The FTC applies a standard of "competent and reliable scientific evidence" to claims regarding the benefits of dietary supplements, but the precise requirements regarding what will satisfy that standard remain unsettled. During 2014, the FTC moved for an order to show cause why Bayer Corporation ("Bayer") should not be held in contempt for an alleged violation of a 2007 consent decree between Bayer and the FTC that prohibited Bayer from making representations about the health benefits of dietary supplements without "competent and reliable scientific evidence." Relying on expert testimony to define what constitutes "competent and reliable scientific evidence," the FTC alleged that Bayer’s advertising for its Phillips’ Colon Health probiotics supplement product lacked substantiation. In FTC proceedings prior to the filing, Bayer produced approximately one hundred papers as support for its claims, which related to the health benefits of probiotics (e.g., the reduction of gastrointestinal symptoms). Relying on expert testimony, the FTC argued that none of the papers provided adequate support because reliable scientific evidence required "human clinical trials that (1) are randomized, placebo-controlled, and double-blind; (2) use the specific product for which the claims are made; (3) are performed in the population at which the claims are directed; and (4) use validated methods and appropriate statistical methods to assess ‘outcomes’ . . . ." The FTC rejected the use of other types of research, such as animal studies or studies of similar, but not fully equivalent, products. The court granted the order to show cause but has expressly taken no position on whether Bayer violated the 2007 consent decree. Bayer has responded, attacking the FTC’s proposed standard as inconsistent with applicable law and the views of medical experts; the case remains pending.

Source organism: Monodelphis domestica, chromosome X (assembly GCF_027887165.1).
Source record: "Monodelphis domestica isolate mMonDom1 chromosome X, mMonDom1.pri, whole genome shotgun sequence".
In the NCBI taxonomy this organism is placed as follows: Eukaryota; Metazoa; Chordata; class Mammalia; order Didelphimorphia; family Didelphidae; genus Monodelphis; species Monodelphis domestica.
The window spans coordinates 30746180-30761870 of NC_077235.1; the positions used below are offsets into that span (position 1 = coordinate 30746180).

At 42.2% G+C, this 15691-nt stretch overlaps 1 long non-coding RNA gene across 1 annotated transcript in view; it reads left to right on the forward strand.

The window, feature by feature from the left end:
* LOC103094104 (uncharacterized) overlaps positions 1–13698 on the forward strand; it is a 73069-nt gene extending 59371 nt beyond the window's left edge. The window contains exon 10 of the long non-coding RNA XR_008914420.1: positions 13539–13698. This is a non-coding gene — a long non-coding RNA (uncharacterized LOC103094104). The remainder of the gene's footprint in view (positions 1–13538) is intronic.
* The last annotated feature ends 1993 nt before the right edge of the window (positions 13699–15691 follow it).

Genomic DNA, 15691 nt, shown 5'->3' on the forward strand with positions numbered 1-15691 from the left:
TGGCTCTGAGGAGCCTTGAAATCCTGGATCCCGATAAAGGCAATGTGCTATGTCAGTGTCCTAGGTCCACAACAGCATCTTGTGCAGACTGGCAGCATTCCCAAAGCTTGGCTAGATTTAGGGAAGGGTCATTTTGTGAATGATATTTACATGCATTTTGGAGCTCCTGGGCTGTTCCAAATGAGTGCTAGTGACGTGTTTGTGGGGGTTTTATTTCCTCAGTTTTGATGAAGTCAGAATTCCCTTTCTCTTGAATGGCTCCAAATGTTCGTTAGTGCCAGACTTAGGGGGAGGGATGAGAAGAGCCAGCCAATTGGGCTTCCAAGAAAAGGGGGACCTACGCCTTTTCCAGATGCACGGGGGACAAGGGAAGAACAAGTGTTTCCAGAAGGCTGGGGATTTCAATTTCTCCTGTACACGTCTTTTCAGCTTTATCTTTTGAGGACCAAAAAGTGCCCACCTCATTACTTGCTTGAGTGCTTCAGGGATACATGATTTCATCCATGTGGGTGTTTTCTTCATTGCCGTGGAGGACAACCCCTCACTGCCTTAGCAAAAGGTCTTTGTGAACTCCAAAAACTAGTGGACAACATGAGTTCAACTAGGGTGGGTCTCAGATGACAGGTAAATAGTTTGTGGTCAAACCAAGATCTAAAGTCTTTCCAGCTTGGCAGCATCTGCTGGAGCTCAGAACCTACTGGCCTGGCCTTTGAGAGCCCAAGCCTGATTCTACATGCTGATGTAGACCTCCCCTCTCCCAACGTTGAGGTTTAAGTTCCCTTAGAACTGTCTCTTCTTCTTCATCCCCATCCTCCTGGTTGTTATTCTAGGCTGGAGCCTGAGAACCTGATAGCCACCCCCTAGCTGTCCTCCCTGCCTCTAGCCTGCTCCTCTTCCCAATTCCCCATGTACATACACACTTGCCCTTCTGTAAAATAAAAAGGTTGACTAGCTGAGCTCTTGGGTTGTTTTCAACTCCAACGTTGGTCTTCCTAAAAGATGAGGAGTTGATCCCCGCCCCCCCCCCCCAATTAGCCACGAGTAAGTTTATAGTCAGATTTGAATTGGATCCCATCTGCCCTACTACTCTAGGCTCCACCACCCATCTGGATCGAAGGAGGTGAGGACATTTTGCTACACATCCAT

The FTC’s efforts to establish a narrow definition of reliable scientific evidence took a blow in Basic Research, LLC v. FTC, however. In Basic Research, the FTC alleged violations of a 2006 consent order that prohibited Basic Research from making unsubstantiated advertising claims relating to weight loss for two dietary supplements: Akävar and Relacore. The FTC’s expert opined that the studies Basic Research relied upon to substantiate its claims for Akävar failed to meet an "ideal" standard of a clinically significant result obtained in a randomized, double-blind, placebo-controlled clinical trial and published in a peer-reviewed journal. With respect to Relacore, the expert opined that 34 studies cited by Basic Research’s experts should be disregarded, including all animal studies. After reviewing expert reports on both sides, the court concluded that the consent order did not require Basic Research to support all claims with "uncontroverted evidence"; instead, Basic Research had "to possess competent and reliable evidence that substantiates its claims." As a result, the FTC was required to "do more than present an expert who simply disagrees with the scientific literature upon which Basic Research relied." Moreover, the court observed that while it would be inappropriate to extrapolate automatically from animal studies to humans, it would also be wrong to disregard all animal studies and all studies that only addressed a part of the question, without explaining why inferences and correlations could not be drawn from them. Rejecting the views of the FTC’s expert, the court found that Basic Research had presented reliable scientific evidence supporting its advertising claims and granted its motion for summary judgment.